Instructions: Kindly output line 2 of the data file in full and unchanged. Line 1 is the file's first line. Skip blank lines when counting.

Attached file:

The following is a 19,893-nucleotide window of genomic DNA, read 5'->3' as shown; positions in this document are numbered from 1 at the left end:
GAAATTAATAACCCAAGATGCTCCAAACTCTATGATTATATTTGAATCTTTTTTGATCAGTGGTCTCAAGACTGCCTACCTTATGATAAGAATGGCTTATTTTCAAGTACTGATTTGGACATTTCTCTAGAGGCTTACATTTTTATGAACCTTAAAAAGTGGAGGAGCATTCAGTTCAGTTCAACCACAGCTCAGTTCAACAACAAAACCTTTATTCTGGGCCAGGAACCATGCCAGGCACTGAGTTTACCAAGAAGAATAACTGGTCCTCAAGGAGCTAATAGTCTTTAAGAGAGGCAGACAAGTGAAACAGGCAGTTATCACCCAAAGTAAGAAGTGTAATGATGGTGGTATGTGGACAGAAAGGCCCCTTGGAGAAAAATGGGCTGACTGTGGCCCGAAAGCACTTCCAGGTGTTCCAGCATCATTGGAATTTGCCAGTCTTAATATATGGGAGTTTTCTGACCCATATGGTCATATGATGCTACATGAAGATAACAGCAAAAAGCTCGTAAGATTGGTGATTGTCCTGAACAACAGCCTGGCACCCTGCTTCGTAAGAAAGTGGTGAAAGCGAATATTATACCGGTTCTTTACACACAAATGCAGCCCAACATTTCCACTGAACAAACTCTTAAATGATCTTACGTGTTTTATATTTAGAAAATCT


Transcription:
GAAATTAATAACCCAAGATGCTCCAAACTCTATGATTATATTTGAATCTTTTTTGATCAGTGGTCTCAAGACTGCCTACCTTATGATAAGAATGGCTTATTTTCAAGTACTGATTTGGACATTTCTCTAGAGGCTTACATTTTTATGAACCTTAAAAAGTGGAGGAGCATTCAGTTCAGTTCAACCACAGCTCAGTTCAACAACAAAACCTTTATTCTGGGCCAGGAACCATGCCAGGCACTGAGTTTACCAAGAAGAATAACTGGTCCTCAAGGAGCTAATAGTCTTTAAGAGAGGCAGACAAGTGAAACAGGCAGTTATCACCCAAAGTAAGAAGTGTAATGATGGTGGTATGTGGACAGAAAGGCCCCTTGGAGAAAAATGGGCTGACTGTGGCCCGAAAGCACTTCCAGGTGTTCCAGCATCATTGGAATTTGCCAGTCTTAATATATGGGAGTTTTCTGACCCATATGGTCATATGATGCTACATGAAGATAACAGCAAAAAGCTCGTAAGATTGGTGATTGTCCTGAACAACAGCCTGGCACCCTGCTTCGTAAGAAAGTGGTGAAAGCGAATATTATACCGGTTCTTTACACACAAATGCAGCCCAACATTTCCACTGAACAAACTCTTAAATGATCTTACGTGTTTTATATTTAGAAAATCT